Part of the reason is valuation. Today, we do own Roche and some Nestlé, which is executing remarkably well. However, look at a company like Sika for example, a fantastic company that we have owned when it was trading at 20-30x earnings, but now it’s valued at more than 45 times earnings for essentially the same outlook for growth. Sika is now priced like a software company. That is the problem in Switzerland. Or take Lindt & Sprüngli: A fantastic company, but it is unlikely that they will be able to keep growing at 15 or 16% every year. This is a consistent high single-digit grower, maybe low double digits, but not more. But Lindt & Sprüngli is now trading at a price to earnings multiple north of 55x. We feel there is no margin of safety anymore. Back in 2009, a lot of these businesses were trading at significantly lower valuations. Nobody was interested back then. But today, they are valued as if they were able maintain above average growth rates to infinity. It’s not a business issue, it’s a valuation issue. In investing, you must never forget that any great business can become a bad investment if the price you pay is too high. If people don’t appreciate that, they will likely learn an expensive lesson.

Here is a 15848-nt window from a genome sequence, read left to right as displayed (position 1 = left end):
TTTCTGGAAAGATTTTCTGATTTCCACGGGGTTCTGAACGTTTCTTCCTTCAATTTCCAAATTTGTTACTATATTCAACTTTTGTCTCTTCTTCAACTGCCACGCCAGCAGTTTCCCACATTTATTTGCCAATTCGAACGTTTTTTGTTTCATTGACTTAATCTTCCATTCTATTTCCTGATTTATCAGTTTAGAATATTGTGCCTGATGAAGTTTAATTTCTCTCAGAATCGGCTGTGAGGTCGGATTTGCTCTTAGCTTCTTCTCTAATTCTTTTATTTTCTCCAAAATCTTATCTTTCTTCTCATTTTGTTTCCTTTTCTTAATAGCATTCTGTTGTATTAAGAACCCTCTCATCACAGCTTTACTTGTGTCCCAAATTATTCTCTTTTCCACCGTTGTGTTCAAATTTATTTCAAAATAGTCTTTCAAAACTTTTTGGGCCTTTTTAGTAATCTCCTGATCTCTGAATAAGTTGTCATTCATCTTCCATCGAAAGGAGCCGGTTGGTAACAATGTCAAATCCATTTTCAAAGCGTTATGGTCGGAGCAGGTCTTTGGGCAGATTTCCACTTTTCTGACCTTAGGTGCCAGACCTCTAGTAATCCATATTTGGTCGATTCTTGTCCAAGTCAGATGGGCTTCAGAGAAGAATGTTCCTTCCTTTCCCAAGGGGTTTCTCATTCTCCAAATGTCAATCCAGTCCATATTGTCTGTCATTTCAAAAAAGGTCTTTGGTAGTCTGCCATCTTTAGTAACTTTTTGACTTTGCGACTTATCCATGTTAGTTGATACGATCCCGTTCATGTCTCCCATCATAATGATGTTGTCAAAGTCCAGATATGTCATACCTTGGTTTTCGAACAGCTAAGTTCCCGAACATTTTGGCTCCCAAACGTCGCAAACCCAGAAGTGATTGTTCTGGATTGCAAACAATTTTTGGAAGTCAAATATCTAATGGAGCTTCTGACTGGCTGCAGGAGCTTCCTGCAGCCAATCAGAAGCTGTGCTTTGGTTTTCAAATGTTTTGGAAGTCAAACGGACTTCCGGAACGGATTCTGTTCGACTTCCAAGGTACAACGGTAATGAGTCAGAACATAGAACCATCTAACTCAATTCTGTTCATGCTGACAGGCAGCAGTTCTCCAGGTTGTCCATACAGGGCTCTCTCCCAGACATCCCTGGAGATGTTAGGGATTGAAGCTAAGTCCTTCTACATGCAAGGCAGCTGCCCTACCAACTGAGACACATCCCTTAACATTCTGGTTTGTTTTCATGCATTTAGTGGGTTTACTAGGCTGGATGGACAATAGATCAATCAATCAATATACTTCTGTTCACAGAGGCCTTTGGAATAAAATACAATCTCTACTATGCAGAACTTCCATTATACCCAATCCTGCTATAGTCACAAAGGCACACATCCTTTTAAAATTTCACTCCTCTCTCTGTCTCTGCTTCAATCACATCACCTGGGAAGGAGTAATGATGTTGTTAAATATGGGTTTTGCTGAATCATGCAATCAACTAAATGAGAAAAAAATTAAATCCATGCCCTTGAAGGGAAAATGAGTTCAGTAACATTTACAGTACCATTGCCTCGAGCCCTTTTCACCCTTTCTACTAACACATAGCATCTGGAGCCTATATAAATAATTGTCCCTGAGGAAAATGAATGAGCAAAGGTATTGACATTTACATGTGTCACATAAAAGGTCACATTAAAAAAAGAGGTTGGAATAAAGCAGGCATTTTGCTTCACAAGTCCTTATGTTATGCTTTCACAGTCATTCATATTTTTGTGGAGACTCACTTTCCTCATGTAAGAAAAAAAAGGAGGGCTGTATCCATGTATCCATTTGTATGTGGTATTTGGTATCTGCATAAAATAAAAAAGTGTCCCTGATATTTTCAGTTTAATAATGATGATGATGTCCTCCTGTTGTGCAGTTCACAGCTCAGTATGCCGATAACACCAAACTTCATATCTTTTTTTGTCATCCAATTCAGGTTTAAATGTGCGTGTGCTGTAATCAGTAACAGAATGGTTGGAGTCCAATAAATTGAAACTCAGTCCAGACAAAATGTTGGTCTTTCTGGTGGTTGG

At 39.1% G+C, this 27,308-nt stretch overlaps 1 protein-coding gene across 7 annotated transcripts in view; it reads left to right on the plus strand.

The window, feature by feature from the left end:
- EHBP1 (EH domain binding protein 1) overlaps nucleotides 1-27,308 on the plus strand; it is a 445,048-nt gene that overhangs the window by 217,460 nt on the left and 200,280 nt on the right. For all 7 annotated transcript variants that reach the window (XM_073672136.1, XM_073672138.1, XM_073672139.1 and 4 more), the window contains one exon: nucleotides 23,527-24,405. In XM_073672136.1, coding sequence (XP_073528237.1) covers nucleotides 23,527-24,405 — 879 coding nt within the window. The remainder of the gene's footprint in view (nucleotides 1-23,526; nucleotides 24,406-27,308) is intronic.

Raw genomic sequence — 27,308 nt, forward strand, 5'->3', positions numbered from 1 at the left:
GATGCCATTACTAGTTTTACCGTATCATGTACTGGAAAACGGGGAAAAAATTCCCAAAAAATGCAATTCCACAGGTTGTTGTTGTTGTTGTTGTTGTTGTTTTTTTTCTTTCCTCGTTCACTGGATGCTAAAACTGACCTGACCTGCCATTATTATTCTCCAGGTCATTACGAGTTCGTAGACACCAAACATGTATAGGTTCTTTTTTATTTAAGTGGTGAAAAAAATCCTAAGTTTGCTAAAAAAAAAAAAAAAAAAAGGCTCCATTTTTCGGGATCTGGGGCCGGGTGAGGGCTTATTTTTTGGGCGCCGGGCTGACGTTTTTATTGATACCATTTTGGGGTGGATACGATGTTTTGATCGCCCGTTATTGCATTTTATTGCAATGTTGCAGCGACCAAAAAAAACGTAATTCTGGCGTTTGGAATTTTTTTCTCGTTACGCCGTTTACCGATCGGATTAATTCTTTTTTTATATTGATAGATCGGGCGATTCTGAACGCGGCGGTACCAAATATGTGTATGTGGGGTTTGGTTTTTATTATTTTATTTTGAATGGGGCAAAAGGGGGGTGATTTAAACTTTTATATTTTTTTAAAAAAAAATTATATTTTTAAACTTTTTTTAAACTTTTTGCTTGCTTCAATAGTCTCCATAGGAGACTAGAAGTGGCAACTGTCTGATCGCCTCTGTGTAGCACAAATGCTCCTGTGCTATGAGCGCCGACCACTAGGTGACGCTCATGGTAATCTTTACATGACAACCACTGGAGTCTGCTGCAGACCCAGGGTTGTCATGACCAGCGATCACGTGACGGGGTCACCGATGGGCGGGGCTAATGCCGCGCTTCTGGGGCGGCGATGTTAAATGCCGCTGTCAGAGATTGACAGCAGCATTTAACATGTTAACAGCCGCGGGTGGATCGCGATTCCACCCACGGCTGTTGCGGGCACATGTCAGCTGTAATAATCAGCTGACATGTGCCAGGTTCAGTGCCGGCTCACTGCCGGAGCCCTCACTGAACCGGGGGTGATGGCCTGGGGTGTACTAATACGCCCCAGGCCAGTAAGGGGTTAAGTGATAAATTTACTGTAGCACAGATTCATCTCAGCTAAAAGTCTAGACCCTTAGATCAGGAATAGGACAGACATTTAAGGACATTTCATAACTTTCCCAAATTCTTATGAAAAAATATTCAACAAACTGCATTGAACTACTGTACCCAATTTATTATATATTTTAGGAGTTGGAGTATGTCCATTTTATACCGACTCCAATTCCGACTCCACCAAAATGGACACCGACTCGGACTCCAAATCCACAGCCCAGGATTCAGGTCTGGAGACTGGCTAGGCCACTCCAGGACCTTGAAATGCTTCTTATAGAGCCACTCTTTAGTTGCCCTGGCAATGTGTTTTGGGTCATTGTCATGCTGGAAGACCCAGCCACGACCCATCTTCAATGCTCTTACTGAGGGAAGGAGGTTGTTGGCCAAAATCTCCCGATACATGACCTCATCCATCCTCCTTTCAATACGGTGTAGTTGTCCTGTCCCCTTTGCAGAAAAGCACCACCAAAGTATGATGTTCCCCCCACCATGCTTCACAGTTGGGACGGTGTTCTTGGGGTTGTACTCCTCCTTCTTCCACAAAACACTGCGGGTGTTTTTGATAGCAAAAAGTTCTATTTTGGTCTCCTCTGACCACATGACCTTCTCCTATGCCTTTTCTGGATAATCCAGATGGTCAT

But when do you sell a company like Sika? If you sold a few years ago at 30x earnings, you missed a big upside.